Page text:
When Do You Need A Three In The NCAA Tournament? An Investigation
11:56 AM EDT on March 21, 2022
The last several days of college basketball have, unsurprisingly, seen plenty of teams trying desperately to come back from single-digit deficits with a minute or less remaining on the clock. But what, exactly, is the most effective way to try and do so? Both human instinct and basic arithmetic would suggest that, when losing by three points or more with so little time left, a team should attempt a three-pointer for as big an impact as possible. But college basketball experts around the country spent the weekend emphasizing, in various circumstances, how this strategy is not always necessary.
So when do you need a three in college basketball? To find out, Defector looked at a bunch of close games from the first two rounds of the men's tournament, then listened to what the experts had to say about the three-ball each time. Here they are, in chronological order:
New Mexico State vs. UConn
In this first-rounder from Thursday, UConn was trying to escape an upset and found themselves losing 63-60 with the clock ticking down under 50 seconds. But, despite trailing by three, did they need to a shoot a three here?
"You don't need a three right here," analyst Brendan Haywood said on the broadcast. "You still have enough time to get a two and play defense."
UConn would not get off a shot of any kind on this possession. They turned the ball over, allowed a layup, and ended up losing 70-63.
Miami vs. USC
On Friday, seventh-seeded USC faced a 65-61 deficit against the Miami Hurricanes, with only 31. 5 seconds left. In this two-possession game, did they need a three?
Not according to Grant Hill. "You don't need a three in this situation," he said. "But something quick would be good if you're USC."
Ignoring Hill's advice, USC's Drew Peterson did in fact make a three in this situation! And after Miami went one-of-two from the stripe, Peterson tied it at 66 with a layup. But a foul and a couple of Miami free throws with three seconds left gave them the victory, 68-66.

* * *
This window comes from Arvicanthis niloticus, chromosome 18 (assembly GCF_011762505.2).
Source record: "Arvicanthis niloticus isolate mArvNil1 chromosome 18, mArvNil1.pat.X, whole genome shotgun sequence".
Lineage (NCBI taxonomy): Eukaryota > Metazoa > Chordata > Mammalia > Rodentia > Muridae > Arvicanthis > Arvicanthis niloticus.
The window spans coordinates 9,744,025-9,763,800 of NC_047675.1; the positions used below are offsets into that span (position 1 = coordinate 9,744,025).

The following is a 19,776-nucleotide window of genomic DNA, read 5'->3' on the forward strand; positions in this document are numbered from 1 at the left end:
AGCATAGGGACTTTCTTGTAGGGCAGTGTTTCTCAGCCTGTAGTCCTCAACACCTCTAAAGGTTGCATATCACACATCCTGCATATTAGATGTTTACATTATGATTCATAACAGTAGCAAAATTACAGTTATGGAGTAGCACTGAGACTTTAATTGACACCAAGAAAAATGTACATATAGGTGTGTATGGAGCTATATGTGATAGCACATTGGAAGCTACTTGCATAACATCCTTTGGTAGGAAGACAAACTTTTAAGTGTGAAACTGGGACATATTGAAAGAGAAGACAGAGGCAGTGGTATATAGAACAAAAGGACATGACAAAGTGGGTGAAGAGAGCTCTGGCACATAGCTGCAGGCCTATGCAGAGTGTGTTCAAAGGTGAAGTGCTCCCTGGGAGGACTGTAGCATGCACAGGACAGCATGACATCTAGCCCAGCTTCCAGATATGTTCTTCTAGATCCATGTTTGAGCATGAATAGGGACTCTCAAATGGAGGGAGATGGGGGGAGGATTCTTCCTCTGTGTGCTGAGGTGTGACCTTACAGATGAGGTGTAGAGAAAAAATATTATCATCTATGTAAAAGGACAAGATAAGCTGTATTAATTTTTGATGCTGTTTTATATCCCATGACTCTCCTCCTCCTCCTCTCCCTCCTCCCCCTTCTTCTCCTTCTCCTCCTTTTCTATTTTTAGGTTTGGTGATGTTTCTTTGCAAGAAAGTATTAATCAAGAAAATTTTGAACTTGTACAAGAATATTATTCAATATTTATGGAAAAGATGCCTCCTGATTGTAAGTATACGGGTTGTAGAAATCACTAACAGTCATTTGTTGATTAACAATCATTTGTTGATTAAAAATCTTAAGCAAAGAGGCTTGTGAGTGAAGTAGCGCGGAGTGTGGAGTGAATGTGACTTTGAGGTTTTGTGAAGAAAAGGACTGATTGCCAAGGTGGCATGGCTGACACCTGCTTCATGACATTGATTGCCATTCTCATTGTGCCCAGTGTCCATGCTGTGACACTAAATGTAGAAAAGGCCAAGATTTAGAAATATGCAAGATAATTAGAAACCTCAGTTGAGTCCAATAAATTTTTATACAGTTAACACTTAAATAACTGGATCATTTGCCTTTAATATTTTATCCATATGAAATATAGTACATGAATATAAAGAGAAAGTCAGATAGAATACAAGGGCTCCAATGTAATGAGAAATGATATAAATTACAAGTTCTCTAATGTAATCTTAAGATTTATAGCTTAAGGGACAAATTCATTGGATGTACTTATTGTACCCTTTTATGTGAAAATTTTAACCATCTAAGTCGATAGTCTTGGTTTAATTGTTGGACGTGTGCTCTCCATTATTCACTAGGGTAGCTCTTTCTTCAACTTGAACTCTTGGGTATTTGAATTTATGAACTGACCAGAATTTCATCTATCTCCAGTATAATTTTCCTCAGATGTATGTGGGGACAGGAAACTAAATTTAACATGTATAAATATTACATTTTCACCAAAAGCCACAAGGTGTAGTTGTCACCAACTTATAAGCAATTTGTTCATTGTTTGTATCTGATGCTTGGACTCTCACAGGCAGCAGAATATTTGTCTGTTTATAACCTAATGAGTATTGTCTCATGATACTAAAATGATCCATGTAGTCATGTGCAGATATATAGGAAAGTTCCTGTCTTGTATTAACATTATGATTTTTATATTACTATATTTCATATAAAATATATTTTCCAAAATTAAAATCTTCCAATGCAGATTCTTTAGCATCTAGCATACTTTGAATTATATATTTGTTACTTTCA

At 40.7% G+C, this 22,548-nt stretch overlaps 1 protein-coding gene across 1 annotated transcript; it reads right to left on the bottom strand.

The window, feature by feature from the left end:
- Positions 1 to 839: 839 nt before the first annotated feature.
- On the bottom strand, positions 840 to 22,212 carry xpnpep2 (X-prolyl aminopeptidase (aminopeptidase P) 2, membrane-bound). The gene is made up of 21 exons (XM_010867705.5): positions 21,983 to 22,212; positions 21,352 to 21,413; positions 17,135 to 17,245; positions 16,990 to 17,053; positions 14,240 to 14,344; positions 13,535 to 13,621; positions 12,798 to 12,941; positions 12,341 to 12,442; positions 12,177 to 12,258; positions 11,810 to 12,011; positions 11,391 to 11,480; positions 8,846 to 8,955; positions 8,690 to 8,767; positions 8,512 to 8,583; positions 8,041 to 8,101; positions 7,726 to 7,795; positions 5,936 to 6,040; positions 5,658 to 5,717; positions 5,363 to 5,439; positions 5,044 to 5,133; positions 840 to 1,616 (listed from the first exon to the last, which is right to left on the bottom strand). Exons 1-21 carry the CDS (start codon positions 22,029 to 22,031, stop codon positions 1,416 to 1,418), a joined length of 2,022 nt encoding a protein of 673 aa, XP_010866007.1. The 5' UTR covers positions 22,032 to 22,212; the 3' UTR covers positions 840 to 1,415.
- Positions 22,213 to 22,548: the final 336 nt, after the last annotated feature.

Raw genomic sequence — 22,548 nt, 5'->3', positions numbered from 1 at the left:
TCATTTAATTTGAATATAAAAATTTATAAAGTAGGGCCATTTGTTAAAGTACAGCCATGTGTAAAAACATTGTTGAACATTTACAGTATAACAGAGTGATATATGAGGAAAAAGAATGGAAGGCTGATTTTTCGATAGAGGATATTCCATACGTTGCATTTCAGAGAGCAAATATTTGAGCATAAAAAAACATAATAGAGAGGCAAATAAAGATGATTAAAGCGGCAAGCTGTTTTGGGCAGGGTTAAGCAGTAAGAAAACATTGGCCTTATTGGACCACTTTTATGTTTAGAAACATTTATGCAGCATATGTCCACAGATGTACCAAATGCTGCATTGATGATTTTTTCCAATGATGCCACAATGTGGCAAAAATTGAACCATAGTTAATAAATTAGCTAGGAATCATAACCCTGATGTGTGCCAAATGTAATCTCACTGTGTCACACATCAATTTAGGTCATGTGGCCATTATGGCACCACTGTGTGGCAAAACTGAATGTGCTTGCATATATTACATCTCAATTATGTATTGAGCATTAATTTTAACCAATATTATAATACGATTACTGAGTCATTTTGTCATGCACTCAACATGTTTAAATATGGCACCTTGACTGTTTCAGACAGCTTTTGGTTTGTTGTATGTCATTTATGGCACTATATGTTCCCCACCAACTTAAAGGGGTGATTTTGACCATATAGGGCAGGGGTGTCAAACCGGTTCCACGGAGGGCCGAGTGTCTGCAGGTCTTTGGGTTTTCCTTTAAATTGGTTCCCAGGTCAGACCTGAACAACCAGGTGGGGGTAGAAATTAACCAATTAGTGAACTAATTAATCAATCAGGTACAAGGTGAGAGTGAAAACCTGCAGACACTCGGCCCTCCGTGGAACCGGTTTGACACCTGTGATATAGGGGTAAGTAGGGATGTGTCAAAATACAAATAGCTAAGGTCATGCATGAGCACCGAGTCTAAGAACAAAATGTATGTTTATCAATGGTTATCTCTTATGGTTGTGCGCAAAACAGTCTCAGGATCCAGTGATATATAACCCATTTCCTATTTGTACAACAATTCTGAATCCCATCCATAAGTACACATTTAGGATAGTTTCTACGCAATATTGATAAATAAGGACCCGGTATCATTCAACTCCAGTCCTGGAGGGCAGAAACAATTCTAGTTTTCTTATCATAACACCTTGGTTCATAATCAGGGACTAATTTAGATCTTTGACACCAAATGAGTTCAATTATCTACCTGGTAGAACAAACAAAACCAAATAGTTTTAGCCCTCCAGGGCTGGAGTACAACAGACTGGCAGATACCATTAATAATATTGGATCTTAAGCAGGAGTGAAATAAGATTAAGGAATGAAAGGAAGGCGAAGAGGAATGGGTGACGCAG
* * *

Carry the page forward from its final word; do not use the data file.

North Carolina vs. Baylor
Top-seeded Baylor was going for an all-time comeback against UNC on Saturday, having trailed by 25 in the second half. With 26 seconds to go they got the ball down by just three points. The shot clock is off. You have to go for the three and tie it, right?
Hold your horses there, buddy. As Baylor set up their offense, play-by-play man Brian Anderson made sure to note, "Don't need a three here but can take it."
He was kind of correct, actually. James Akinjo got a dramatic old-school three on this play, getting to the line for an and-one that tied the game at 80 before Baylor lost in overtime.
Creighton vs. Kansas
Also on Saturday, Creighton tried to replicate UNC's performance and take down No. 1 seed Kansas. They were close in the final 49 seconds, holding the ball while down by three points. Time to get behind the arc and ... nope.
"You don't need a three," color commentator Jim Jackson said. "It's been your ally—12 for 26 from behind the three-point line. If you get a drive and kick you take it. If not, also look for an easy two like this one inside."